At the annual meeting of the American Academy of Religion a few years ago, I attended a lecture about Judaism and early Christianity, and the professor made a joke that was new to me but probably very old in his line of work. “The First Century is my favorite century. Why? Because it’s two hundred years long.”

        • Lurker

          This is, however, a convention only in some languages like English and French. Swedish uses the convention 1800-talet (literally: 1800-numbers) more than the style 19. århundrade (lit. 19th century), and in Finnish, the latter style is mostly used only as an archaism.

          • Hogan

            See also Quattrecento.

          • sonamib

            The Swedish/Finnish convention is obviously superior. I still remember how painful it was to learn the unintuitive French/English convention. “Ok, ok, so the teacher said 18th century… subtract 1, that’s 17… multiply by 100… oh I see what he’s talking about”

    • rea

      The Liberty Place monument isn’t even a monument to Confederates–it commemorates an 1870’s attempt by white supremacists to seize control of the state by force–in effect, a monument to white killers of black cops (they shot Longstreet, too!).

      • so-in-so

        Maybe someone should offer to replace it with a monument to Longstreet and the militia he commanded trying to protect the lawful government?

  • Incontinentia Buttocks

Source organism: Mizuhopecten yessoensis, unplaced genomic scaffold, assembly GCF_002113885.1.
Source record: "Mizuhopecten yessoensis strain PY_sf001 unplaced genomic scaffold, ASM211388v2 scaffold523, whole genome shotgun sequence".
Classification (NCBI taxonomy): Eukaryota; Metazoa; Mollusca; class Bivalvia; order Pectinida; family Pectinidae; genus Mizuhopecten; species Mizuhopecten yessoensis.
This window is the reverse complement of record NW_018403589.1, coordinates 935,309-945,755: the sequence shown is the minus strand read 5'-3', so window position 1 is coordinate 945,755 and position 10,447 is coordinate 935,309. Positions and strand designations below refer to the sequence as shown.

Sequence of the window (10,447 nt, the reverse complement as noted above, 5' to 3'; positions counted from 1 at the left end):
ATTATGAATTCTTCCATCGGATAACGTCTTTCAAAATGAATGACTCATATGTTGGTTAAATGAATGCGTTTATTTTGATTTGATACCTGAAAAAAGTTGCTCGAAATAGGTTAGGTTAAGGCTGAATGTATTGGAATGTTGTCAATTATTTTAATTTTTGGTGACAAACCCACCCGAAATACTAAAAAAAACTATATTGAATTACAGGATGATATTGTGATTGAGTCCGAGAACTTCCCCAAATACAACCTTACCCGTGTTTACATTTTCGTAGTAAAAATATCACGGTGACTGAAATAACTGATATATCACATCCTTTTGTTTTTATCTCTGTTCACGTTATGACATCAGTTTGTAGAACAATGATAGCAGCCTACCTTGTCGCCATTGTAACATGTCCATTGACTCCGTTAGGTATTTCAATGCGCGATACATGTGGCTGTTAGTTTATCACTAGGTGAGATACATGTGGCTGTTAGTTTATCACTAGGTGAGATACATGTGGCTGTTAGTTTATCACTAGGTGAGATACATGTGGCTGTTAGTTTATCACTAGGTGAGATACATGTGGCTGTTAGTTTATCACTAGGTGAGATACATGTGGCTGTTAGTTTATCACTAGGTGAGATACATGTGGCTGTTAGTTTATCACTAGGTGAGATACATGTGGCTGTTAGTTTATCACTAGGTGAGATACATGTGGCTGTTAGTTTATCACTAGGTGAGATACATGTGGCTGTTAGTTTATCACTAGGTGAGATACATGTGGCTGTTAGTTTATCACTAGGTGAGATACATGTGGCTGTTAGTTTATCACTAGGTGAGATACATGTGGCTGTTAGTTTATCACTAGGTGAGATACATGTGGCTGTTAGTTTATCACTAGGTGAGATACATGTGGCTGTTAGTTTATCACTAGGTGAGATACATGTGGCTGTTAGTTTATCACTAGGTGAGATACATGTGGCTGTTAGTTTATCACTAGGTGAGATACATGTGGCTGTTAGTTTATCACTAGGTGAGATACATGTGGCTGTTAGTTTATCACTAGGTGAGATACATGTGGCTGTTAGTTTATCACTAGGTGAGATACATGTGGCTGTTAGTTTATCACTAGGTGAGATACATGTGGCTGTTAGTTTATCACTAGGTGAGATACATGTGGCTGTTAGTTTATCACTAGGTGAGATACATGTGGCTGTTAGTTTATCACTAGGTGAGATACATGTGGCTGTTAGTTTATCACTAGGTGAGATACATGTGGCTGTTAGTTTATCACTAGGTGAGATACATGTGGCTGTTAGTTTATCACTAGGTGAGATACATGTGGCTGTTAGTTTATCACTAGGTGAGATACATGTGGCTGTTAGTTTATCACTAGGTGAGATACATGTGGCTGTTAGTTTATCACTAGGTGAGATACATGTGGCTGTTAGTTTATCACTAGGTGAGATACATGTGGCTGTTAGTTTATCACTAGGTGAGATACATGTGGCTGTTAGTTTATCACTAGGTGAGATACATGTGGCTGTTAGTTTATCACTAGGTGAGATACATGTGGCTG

Tear ’em down and then put up some small marker noting their former presence and celebrating the date on which they were removed. Their existence should be a part of history in both senses of the word.

    • so-in-so

      A public urinal, maybe?

    • N__B

      Actually I think this is important. If they are simply removed, then we’re whitewashing the fact that people wanted these horrible statues erected. Take them down and memorialize the racism that they represented.

  • veleda_k

    Indeed. We can remember history without honoring terrible people.I would argue that venerating human rights violators is misremembering history.

    (I mean, yes, you can argue that there is no objective remembrance of history. That all of history is seen through different lenses. But the Confederate lens is a terrible one, so fuck them.)

  • keta

    “I think it’s a terrible thing,” said one supporter of the monuments, Robert Bonner, a 63-year-old Civil War re-enactor. “When you start removing the history of the city, you start losing money. You start losing where you came from and where you’ve been.”

    Bonner says his family celebrates all their shared history. “Both my parents died of cancer,” says Bonner, “so we have a little statue of a black, smelly blob on our mantlepiece. It gets a little high in the summertime, but the stench reminds us of our shared past.”

    Bonner’s daughter, Debra-Anne, says she was raped last year when she was sixteen years old, and so hanging on her bedroom wall is a framed poster of the alley where the crime happened. “It’s past experiences that shape us into the people we are today,” says Debra-Anne. “That was, like, a big moment in my life that I need to remember, every day.”

    • efgoldman

      “When you start removing the history of the city, you start losing money…. “

      So, in one of the best tourist cities in the country, people go and pay money to see these statues? Really?

      • ForkyMcSpoon